The Acer Predator Triton 700: a GTX 1080-equipped laptop, that’s less than 20mm thick and weighs under 2.5kg? It sounds too good to be true, but there’s a heavy price to pay, and some compromises.
The first thing you notice about the Acer Predator Triton 700 is that the keyboard is in the wrong place, and it doesn’t appear to have a trackpad.
Actually, I tell a lie. The first thing you notice about the Acer Predator Triton 700 is that it has the most obnoxious startup sequence imaginable. Remember the PC Specialist Defiance XS, with that cute little glowing die cut machine detailing on the lid, that softly hums into life like a bat signal when you start it up?
Yeah, it’s not quite so subtle an effect as that.
And when I say “not quite so subtle” that’s being generous. It’s downright irritating.
Imagine opening your laptop, hitting the power button, and it screaming at the top of its lungs, “Hey, everyone! Yes, everyone! I’m starting up! I don’t think people on the next street heard me so I’ll say it louder; I’m starting up!” for some reason.
The Predator Triton 700 annoys my wife, it wakes up my cats, and – if Windows 10 performs an update without telling you, as it is wont to do – this thing will just start making its horrible, murderer-bursting-into-the-room-wielding-a-knife-in-a-teen-slasher-movie sound effect, completely unexpected, and at what ever time it feels like it.
We haven’t been this spooked by an unexpected noise from a piece of electronics since a Furby, thought to be long-dormant, started chattering in a slow, drawling voice – caused by low batteries – in the middle of the night. “Peek-a-boo, I see you,” isn’t nearly as cute when taken out of context and whispered at you from the depths of a cupboard while you’re sleeping.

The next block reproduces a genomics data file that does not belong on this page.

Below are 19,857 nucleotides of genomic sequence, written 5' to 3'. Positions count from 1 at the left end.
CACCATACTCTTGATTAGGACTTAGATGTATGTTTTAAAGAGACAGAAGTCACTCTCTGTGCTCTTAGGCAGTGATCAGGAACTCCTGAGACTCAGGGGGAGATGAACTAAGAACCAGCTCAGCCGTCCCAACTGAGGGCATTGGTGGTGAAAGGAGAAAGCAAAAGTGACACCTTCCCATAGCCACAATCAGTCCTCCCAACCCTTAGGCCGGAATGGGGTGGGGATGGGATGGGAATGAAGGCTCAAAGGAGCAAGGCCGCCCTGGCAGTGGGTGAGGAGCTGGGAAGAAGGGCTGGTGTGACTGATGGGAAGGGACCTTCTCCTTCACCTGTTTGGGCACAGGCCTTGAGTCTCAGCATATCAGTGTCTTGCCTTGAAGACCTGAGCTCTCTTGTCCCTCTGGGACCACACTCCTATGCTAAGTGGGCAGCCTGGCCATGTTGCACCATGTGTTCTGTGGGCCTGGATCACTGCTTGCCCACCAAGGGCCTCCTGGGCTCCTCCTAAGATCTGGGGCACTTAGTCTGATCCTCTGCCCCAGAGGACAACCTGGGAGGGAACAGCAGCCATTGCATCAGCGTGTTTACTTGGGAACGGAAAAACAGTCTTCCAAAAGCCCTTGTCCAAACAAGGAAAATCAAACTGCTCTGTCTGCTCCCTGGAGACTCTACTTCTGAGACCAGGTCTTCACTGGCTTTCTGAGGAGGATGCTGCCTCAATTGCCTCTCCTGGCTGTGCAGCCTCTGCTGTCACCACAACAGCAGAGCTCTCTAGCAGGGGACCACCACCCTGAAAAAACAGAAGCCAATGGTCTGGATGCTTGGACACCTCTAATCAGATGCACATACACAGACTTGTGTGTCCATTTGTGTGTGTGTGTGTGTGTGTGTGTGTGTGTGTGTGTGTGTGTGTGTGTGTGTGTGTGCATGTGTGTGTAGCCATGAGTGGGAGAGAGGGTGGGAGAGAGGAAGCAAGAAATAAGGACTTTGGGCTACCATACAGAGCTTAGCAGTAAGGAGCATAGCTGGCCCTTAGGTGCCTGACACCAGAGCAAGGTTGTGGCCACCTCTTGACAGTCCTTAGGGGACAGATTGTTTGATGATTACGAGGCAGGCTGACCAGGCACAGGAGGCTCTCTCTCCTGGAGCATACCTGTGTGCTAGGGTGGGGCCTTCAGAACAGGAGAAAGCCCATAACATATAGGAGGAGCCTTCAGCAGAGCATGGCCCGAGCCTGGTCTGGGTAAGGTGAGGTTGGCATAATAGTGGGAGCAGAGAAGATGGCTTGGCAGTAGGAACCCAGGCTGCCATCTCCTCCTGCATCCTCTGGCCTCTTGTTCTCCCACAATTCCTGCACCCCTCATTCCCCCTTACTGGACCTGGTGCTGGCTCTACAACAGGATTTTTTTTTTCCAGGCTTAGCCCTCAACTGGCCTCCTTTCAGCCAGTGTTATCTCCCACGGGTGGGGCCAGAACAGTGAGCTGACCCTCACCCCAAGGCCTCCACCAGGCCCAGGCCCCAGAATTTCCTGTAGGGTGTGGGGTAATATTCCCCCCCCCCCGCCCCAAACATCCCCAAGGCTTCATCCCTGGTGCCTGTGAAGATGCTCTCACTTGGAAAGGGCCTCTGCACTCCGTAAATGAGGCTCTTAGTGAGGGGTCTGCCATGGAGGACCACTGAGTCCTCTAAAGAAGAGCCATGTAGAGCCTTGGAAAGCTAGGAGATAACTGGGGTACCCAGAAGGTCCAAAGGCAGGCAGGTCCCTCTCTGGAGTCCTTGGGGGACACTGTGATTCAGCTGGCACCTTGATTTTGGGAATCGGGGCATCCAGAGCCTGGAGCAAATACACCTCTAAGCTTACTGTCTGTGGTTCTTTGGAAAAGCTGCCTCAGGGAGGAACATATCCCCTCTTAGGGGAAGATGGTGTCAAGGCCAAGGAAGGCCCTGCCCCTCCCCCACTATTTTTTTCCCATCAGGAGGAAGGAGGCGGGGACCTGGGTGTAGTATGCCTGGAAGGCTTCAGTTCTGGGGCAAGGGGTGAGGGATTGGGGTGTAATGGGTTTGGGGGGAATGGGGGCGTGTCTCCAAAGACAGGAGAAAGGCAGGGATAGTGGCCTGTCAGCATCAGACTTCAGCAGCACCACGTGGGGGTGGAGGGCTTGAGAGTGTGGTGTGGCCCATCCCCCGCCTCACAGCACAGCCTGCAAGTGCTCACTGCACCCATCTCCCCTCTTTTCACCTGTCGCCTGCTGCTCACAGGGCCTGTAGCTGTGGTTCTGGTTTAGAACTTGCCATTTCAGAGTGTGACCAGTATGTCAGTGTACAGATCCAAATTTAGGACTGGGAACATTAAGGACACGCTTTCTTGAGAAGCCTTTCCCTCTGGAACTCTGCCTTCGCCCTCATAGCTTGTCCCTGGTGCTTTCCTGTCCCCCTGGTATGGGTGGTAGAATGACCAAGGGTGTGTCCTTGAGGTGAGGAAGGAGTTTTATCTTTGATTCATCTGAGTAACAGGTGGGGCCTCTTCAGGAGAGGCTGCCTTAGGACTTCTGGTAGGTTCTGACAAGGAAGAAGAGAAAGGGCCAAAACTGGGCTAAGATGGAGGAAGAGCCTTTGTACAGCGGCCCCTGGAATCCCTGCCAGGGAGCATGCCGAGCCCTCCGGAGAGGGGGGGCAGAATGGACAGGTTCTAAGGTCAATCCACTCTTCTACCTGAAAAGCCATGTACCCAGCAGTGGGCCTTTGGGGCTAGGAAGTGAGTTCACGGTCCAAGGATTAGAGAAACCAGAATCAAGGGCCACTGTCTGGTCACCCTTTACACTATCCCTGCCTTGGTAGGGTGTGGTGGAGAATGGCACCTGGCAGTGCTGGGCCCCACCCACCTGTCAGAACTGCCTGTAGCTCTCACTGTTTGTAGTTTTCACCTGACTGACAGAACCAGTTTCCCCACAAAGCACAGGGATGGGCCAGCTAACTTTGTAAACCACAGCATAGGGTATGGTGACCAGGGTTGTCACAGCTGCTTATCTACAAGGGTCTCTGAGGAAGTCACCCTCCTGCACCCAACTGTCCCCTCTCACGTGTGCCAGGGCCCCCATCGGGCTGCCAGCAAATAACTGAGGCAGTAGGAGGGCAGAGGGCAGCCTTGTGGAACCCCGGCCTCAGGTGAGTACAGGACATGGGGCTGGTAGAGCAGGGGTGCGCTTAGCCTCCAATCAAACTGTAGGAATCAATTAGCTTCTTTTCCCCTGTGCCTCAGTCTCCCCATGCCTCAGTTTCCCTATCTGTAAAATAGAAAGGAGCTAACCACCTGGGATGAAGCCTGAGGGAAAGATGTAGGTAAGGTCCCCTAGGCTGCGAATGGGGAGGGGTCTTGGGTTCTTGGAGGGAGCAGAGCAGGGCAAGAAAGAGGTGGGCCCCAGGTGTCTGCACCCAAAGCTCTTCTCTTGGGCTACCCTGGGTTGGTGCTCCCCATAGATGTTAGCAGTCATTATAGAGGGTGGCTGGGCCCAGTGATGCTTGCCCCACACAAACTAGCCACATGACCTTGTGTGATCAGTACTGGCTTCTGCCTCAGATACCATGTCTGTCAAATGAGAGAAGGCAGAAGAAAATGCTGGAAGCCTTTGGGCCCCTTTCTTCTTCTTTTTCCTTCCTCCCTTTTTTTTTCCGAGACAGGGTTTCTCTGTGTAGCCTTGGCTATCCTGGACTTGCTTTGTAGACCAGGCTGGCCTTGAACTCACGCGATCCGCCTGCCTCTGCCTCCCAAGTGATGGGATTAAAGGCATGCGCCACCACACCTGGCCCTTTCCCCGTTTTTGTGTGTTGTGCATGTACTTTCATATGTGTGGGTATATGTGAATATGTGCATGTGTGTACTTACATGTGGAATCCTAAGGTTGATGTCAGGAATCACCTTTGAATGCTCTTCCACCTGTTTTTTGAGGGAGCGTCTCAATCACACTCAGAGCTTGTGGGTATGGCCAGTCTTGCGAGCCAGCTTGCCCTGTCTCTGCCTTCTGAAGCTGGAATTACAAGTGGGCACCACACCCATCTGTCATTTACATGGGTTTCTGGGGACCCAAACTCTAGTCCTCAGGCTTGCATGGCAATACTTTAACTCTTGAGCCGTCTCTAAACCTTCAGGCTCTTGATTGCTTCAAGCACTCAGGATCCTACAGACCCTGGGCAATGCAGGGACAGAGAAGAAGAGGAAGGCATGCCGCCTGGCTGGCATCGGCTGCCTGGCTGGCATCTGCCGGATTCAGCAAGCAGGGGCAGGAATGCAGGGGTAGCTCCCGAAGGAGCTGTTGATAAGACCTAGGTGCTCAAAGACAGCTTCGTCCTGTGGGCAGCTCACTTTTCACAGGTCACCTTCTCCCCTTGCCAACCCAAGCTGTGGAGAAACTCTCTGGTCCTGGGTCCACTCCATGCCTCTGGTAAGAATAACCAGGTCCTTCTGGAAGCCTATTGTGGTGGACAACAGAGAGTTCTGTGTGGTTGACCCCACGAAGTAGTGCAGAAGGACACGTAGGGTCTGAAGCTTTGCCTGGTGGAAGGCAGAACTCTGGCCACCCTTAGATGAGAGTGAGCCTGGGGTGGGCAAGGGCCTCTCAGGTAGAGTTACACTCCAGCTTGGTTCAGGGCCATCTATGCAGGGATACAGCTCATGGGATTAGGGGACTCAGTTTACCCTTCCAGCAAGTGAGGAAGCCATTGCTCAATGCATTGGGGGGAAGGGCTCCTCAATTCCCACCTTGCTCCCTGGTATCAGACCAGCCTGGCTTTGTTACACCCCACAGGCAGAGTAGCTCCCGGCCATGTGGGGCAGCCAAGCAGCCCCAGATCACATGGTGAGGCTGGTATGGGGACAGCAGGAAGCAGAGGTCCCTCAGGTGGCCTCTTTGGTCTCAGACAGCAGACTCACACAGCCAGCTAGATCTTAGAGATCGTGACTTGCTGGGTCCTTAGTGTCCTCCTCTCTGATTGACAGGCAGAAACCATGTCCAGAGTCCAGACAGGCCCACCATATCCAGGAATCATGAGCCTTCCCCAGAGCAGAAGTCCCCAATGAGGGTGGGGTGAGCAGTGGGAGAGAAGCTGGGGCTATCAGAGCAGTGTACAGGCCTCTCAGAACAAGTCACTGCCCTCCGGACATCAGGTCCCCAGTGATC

Then there’s the keyboard and trackpad.
The Acer Predator Triton 700 – which you’ll see from the full specs below – fits in an impressive calibre of hardware, including a proper mechanical keyboard, a desktop Intel Core i7 processor, and an Nvidia GTX 1080 with Max-Q design. Max-Q is, if you’ve forgotten, Nvidia’s name for the slightly pared-back versions of the full-fat desktop cards they’re based on, to reduce thermal, power and cooling constraints for use in thin chassis.
And at approximately 19mm, this laptop is very thin. It’s not as thin as a Razer Blade or Gigabyte Aero, or as the aforementioned Defiance XS which is kitted out with a GTX 1070 Max-Q GPU, but for the components found within, it’s remarkable.
Unfortunately, as a result of that component set, compromises have been made in the design.
As you can see from the pictures, the keyboard is located on the front edge of the laptop, where you would normally rest your wrists, and there doesn’t appear to be a trackpad. At all. That’s because the hot components need all the cooling help they can get, and having the keyboard – especially a mechanical one, with increased depth and travel – in its traditional position near the hinge would have encroached on chassis space for cooling, heat pipes, fans and the like.
So the keyboard is in the wrong place, but what of the trackpad? Well you see that piece of tinted glass between the keyboard and the display, which acts as a viewing area onto the RGB-lit fans of the laptop’s interior? That’s also the trackpad. Yes, above the keyboard.
To be fair to Acer, they’re not the only ones making compromises to fit a GTX 1080 Max-Q into a chassis less than 20mm thick. The Asus ROG Zephyrus also features a keyboard in the wrist rest position, but sacrifices the number pad to move the trackpad to the right of the keyboard. It’s at least in something slightly resembling a normal desk layout, so long as you’re right-handed. I don’t know which is worse – losing a numpad, or having the trackpad above the keyboard – but in both cases, I’ll plant my flag and say they’re truly terrible solutions to problems entirely of their own making.